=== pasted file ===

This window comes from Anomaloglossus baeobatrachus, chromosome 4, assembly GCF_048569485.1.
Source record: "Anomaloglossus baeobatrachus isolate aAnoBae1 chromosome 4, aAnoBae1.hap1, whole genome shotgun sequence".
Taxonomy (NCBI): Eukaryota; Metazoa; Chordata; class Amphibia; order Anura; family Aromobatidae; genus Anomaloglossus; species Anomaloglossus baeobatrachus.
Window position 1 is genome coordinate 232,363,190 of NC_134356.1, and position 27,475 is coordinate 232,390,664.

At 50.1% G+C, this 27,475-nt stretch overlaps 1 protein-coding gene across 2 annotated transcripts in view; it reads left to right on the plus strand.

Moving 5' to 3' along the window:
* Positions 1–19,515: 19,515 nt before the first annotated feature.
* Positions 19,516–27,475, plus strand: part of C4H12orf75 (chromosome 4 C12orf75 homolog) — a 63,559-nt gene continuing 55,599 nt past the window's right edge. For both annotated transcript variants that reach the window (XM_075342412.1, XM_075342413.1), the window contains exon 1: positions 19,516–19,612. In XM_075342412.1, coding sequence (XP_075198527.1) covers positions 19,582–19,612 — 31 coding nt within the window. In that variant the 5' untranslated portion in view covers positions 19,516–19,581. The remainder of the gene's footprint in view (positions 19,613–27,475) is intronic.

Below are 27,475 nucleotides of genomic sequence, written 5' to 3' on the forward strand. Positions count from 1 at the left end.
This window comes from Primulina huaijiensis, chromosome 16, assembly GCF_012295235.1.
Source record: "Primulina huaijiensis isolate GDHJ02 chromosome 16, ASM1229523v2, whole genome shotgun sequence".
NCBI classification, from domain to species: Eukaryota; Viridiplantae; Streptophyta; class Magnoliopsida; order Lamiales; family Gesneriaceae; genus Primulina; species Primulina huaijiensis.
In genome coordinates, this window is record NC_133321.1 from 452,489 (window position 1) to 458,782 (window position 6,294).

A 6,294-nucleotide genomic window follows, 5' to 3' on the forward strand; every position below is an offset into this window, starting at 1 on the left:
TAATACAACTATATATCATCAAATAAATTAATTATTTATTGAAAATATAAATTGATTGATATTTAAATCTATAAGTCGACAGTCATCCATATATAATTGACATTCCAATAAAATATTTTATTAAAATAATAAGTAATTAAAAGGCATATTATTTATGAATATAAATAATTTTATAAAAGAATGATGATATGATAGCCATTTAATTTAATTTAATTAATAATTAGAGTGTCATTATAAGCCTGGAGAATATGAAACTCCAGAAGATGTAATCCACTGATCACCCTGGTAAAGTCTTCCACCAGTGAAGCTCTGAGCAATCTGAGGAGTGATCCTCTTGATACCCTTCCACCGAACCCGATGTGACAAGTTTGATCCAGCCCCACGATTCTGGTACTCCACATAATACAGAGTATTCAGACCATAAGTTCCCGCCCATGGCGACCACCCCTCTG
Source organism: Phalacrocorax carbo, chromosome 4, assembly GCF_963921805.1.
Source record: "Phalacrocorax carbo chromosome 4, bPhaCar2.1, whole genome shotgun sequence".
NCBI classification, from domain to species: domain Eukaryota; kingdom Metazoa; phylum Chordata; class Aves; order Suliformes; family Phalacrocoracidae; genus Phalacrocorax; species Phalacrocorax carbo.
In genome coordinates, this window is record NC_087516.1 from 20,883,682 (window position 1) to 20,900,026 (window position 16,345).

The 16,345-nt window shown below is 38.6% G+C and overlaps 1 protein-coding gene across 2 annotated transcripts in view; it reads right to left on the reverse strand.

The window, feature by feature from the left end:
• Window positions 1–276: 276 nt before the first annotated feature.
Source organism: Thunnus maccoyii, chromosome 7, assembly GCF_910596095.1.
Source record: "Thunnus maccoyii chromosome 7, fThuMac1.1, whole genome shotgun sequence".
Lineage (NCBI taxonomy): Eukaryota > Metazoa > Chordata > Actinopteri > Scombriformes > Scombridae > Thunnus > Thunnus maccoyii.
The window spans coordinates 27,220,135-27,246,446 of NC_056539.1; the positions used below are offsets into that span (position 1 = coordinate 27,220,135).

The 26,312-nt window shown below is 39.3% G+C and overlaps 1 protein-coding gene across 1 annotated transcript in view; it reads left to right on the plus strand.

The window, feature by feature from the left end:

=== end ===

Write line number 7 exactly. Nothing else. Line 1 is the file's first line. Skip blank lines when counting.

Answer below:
* Positions 1–19,515: 19,515 nt before the first annotated feature.